Housing construction is weighed down by a sharp contraction in housing projects started, which is due to higher-than-expected interest rates and an increase in supply. In the infrastructure construction segment, transport infrastructure construction is estimated to slow down; on the other hand, however, the stabilisation of cost development is expected to support projects from a financial perspective. The Confederation of Finnish Construction Industries estimates that the time of stable growth is now over and that the operating environment will be affected by a scarcity of projects going forward and disruptions in tendering. However, a record amount of construction has been done in Finland in recent years and it has been relatively cheap, as costs and interest rates have been low. Despite the drop being forecast now, construction is overall at a good level in Finland.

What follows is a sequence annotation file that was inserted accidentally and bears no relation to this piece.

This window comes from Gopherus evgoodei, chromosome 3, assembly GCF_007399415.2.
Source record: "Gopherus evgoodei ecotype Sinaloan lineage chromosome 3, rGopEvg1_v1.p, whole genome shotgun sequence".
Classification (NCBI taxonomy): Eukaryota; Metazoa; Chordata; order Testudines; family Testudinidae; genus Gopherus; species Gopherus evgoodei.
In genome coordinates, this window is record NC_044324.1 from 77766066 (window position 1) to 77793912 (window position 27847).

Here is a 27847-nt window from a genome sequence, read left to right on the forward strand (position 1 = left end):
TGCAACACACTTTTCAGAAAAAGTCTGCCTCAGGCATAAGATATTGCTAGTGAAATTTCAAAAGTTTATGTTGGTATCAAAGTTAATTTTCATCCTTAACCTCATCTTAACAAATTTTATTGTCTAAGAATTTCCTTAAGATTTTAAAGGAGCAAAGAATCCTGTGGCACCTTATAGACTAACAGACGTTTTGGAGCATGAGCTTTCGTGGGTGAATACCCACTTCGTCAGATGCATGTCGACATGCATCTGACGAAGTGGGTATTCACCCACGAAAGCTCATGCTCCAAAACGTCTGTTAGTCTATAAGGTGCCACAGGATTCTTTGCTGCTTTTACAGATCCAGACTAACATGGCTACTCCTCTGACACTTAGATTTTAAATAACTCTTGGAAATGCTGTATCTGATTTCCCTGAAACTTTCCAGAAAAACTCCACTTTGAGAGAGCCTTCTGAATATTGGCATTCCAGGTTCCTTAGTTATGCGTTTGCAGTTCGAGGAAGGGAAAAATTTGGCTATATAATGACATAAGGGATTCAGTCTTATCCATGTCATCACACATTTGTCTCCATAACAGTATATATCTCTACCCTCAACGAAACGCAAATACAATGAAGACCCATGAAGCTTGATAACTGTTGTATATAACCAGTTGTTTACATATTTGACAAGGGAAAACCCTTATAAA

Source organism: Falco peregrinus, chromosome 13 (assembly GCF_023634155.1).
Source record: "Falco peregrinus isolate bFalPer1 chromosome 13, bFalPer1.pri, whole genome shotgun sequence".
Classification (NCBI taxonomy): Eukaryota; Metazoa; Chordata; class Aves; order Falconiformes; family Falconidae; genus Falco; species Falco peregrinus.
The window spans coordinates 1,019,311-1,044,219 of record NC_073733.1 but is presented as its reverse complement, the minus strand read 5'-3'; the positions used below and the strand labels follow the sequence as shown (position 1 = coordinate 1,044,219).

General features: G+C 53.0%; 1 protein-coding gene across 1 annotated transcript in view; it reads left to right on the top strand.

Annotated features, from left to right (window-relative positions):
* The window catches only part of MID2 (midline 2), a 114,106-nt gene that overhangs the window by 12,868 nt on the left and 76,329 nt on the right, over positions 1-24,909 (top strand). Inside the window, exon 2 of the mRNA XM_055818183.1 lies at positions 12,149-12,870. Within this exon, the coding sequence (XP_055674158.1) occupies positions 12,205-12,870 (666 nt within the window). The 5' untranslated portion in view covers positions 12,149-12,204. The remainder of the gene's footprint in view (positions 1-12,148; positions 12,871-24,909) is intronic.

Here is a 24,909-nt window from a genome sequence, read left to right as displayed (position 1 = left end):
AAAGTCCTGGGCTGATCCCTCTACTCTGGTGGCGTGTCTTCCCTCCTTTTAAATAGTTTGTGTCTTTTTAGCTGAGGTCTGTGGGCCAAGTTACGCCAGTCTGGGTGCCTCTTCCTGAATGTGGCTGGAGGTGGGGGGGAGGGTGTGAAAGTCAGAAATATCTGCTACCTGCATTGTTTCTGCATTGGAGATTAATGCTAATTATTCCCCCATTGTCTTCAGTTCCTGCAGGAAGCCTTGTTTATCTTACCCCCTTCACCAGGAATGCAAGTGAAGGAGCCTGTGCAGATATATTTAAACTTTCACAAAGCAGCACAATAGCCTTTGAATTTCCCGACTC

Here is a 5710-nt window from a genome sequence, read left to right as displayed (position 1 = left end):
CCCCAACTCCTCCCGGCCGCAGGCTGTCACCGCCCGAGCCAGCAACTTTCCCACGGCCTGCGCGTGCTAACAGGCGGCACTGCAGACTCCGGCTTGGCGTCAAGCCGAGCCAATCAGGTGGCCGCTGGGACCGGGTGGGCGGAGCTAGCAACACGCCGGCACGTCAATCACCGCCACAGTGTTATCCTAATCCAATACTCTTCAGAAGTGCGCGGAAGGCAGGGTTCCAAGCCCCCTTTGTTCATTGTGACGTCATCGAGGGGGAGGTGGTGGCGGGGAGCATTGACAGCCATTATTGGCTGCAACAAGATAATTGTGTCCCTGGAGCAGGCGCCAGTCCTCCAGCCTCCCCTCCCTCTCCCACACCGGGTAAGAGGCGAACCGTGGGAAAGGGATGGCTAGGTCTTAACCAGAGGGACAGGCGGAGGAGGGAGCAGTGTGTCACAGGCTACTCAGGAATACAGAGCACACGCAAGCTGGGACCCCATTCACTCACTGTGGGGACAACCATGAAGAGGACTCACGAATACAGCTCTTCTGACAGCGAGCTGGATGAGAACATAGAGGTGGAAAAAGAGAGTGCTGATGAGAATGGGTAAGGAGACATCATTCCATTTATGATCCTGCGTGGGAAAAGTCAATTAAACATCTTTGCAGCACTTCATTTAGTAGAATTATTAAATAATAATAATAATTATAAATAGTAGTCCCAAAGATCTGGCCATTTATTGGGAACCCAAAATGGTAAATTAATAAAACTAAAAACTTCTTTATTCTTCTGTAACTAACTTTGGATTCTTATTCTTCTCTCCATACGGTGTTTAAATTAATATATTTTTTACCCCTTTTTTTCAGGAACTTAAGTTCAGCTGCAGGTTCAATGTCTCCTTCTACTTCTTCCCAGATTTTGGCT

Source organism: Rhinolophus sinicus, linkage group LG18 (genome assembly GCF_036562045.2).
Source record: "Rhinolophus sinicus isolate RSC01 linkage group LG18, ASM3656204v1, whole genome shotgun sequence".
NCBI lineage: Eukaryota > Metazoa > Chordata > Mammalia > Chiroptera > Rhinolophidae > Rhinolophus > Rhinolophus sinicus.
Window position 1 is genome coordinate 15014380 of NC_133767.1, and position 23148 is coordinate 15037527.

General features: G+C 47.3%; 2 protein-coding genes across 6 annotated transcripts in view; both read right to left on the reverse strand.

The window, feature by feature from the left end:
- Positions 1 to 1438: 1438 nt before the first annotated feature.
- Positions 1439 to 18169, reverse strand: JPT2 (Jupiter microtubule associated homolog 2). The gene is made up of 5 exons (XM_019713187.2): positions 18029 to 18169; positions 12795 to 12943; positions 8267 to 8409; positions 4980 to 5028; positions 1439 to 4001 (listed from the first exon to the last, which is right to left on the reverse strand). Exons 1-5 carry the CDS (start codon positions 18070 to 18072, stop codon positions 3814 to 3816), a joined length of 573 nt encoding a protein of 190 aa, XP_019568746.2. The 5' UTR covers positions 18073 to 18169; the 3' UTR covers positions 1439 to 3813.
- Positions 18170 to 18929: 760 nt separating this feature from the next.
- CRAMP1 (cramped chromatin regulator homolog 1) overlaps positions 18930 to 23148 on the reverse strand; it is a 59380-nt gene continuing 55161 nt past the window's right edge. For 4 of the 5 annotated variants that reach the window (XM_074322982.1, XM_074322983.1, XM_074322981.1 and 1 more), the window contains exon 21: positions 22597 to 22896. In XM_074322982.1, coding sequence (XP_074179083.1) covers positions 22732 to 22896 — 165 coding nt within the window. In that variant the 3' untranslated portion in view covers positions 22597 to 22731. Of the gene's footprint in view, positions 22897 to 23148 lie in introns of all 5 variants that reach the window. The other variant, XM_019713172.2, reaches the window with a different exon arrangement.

Due to the changes in the operating environment that can even occur rapidly, it is challenging to make long-term forecasts concerning infrastructure construction, and the developments may vary from negative to positive between the different infrastructure segments. The decline in housing construction according to the forecasts will be particularly reflected in the foundation construction market. On the other hand, growth is expected in the repair construction sector, which is presumed to balance out the foundation and special foundation construction market. Although the threat of a recession, rapidly progressing inflation and rising interest rates affect the profitability of the construction industry, many industrial investments are also planned, the possible start of which in the current year would balance out the infrastructure construction market, where a slight decline is expected. According to the investment survey conducted by the Confederation of Finnish Industries in January 2023, industrial investments are expected to grow by 7 per cent this year, amounting to EUR 9.6 billion. The forest industry, energy industry, mining industry and various projects related to the green transition may, if started, keep the infrastructure construction volume high and bring continuity to the market.